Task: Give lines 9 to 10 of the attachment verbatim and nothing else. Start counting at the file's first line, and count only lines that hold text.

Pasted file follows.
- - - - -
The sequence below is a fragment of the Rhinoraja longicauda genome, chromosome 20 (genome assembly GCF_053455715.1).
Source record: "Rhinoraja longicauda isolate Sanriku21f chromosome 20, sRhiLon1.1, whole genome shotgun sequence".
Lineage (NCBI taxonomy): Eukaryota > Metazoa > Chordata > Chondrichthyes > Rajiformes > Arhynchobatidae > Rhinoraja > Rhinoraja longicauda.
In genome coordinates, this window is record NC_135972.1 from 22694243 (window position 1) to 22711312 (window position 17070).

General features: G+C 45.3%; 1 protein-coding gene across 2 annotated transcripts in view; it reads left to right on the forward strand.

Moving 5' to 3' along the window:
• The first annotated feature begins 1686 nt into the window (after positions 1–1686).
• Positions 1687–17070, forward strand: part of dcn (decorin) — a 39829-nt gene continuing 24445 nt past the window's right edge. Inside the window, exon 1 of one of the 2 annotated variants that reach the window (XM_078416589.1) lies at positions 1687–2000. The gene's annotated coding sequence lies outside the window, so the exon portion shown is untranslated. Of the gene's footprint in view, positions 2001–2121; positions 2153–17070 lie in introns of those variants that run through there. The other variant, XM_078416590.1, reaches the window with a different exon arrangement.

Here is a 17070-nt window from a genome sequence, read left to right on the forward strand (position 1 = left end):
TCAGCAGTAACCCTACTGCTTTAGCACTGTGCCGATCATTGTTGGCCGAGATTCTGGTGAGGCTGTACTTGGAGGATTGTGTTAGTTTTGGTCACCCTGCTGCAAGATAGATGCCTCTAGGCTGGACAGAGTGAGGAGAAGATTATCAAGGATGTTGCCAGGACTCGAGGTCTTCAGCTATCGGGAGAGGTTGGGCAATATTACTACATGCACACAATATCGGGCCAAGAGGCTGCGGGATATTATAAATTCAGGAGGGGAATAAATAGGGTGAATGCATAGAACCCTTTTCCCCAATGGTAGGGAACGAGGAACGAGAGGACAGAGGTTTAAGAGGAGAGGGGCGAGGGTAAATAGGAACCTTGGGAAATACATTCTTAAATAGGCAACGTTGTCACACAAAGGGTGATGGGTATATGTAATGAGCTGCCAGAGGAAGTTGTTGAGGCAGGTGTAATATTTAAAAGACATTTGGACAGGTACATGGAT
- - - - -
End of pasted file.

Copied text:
Here is a 17070-nt window from a genome sequence, read left to right on the forward strand (position 1 = left end):
TCAGCAGTAACCCTACTGCTTTAGCACTGTGCCGATCATTGTTGGCCGAGATTCTGGTGAGGCTGTACTTGGAGGATTGTGTTAGTTTTGGTCACCCTGCTGCAAGATAGATGCCTCTAGGCTGGACAGAGTGAGGAGAAGATTATCAAGGATGTTGCCAGGACTCGAGGTCTTCAGCTATCGGGAGAGGTTGGGCAATATTACTACATGCACACAATATCGGGCCAAGAGGCTGCGGGATATTATAAATTCAGGAGGGGAATAAATAGGGTGAATGCATAGAACCCTTTTCCCCAATGGTAGGGAACGAGGAACGAGAGGACAGAGGTTTAAGAGGAGAGGGGCGAGGGTAAATAGGAACCTTGGGAAATACATTCTTAAATAGGCAACGTTGTCACACAAAGGGTGATGGGTATATGTAATGAGCTGCCAGAGGAAGTTGTTGAGGCAGGTGTAATATTTAAAAGACATTTGGACAGGTACATGGAT